I was curious what conditions had been misdiagnosed as celiac disease. Many of the misdiagnosis made sense, but it was disappointing to see researchers also using what, to my understanding, is faulty testing methodology. These suspected non-celiacs were given a short 2 week gluten trial and then a biopsy to see if there was any damage. No damage was considered a negative test for celiac.

Every celiac research center I've seen who discusses how long to do a gluten trial recommends a significantly longer period of time, to avoid a false negative. It makes me wonder why the study picked the length of time they did. I know they used other variables as well, but it was still odd.

 
Gloria Brown
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said this on
11 Jun 2012 8:04:01 AM PST
The drawing of gluten entering the intestinal system from the mouth needs to be modified to illustrate airborne gluten entering the oral cavity after being breathed in through the nose, and then descending into the intestine. Once it is documented that NRCD occurs due to this additional source of entry, those whose symptoms continue may improve after avoiding environments with ambient gluten and those who might otherwise die might live.

 
Carol
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said this on
17 Sep 2012 6:30:36 PM PST
Amen! Amen! Amen! but who will believe this unless they experience it or live with someone who is this sensitive?

 
Christine
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said this on
25 Sep 2012 9:23:42 AM PST
Thank you very much for this comment. I wondered about breathing in gluten because the smell of baking wheat bread initially makes my nose sting. My husband will have to make his own wheat bread somewhere other than the kitchen from now on.

 
Joanne kent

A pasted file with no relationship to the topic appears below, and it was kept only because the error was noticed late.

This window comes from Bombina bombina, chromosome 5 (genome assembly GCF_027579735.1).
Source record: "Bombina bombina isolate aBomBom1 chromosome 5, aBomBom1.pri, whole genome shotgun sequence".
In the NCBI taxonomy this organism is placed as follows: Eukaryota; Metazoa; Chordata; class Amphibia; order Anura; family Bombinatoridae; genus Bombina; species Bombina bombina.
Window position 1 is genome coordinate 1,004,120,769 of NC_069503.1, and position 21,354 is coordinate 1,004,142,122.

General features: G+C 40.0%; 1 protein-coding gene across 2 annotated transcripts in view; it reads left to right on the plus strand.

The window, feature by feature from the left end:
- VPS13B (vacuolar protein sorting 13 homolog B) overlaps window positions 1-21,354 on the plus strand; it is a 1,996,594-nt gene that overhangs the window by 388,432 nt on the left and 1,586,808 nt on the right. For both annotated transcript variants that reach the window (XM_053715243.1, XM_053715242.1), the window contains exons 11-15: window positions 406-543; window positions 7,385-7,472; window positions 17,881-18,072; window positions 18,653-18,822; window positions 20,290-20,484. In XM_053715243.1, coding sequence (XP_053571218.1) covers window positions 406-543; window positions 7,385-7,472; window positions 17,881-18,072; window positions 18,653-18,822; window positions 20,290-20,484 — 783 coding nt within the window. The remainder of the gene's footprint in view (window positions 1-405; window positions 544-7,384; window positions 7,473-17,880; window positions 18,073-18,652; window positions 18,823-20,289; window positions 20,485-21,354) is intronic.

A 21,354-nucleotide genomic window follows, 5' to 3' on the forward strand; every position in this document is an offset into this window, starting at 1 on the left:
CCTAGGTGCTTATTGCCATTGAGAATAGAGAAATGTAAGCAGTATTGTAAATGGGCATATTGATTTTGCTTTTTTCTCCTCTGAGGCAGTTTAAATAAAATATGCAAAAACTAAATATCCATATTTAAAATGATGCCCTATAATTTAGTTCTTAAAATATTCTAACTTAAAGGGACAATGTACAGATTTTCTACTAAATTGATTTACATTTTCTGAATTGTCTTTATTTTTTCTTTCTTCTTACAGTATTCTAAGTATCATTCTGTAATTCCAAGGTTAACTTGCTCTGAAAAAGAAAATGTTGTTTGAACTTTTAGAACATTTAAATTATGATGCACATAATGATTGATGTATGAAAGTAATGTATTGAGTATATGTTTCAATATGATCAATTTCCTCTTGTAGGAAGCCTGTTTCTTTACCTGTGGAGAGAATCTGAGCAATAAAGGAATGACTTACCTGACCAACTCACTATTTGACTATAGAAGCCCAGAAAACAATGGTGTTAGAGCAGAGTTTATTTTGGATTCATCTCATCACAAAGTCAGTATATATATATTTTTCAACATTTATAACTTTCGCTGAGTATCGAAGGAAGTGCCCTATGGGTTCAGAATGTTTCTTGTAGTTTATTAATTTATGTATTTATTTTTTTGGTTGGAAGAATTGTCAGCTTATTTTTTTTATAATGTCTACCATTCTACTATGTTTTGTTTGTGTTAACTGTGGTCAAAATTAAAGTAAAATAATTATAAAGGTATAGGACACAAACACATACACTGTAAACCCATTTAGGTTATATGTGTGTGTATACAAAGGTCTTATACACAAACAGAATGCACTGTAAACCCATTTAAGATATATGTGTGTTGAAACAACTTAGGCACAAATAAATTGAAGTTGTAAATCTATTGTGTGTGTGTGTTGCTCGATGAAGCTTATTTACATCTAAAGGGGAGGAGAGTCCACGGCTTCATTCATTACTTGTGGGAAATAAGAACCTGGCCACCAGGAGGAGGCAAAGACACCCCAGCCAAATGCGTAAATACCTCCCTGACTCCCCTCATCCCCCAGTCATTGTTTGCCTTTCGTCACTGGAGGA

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said this on
11 Jun 2012 3:02:32 PM PST
I found that with a prolonged misdiagnosis of digestive issues and not being diagnosed with celiac until 37 years old, I developed a lot of food intolerances, especially high-protein foods: peanuts, dairy, beef, eggs etc. After eliminating those foods, as well as gluten, my symptoms decreased 80%.

 
vivien spencer
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said this on
11 Jun 2012 8:34:25 PM PST
I was recently diagnosed with celiac disease and have found my self changing my diet tremendously. I have been relying on other cultures and their foods to get me through. I have even completed additional research, and now I am practicing gluten-free and vegetarian diet. I feel better, but I still have my not-so-good days. It is really good that there has been more attention devoted to celiac disease and I hope there will be a cure soon.

 
David
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said this on
12 Jun 2012 2:02:57 PM PST
There is a theory out there that there is no such thing as refractory celiac disease, just higher sensitivity levels. My sensitivity level has increased enormously over the past 5 years. I now have to eat only non-processed foods. I react to foods tested at 20ppm and probably lower. It really makes me wish the threshold for gluten-free products was more stringent than what is proposed by the FDA. There is also a disclaimer on this site's Super Sensitives section of the forum that is particularly offensive to those wrestling with this problem. The authors of that disclaimer may have to eat their words one day soon.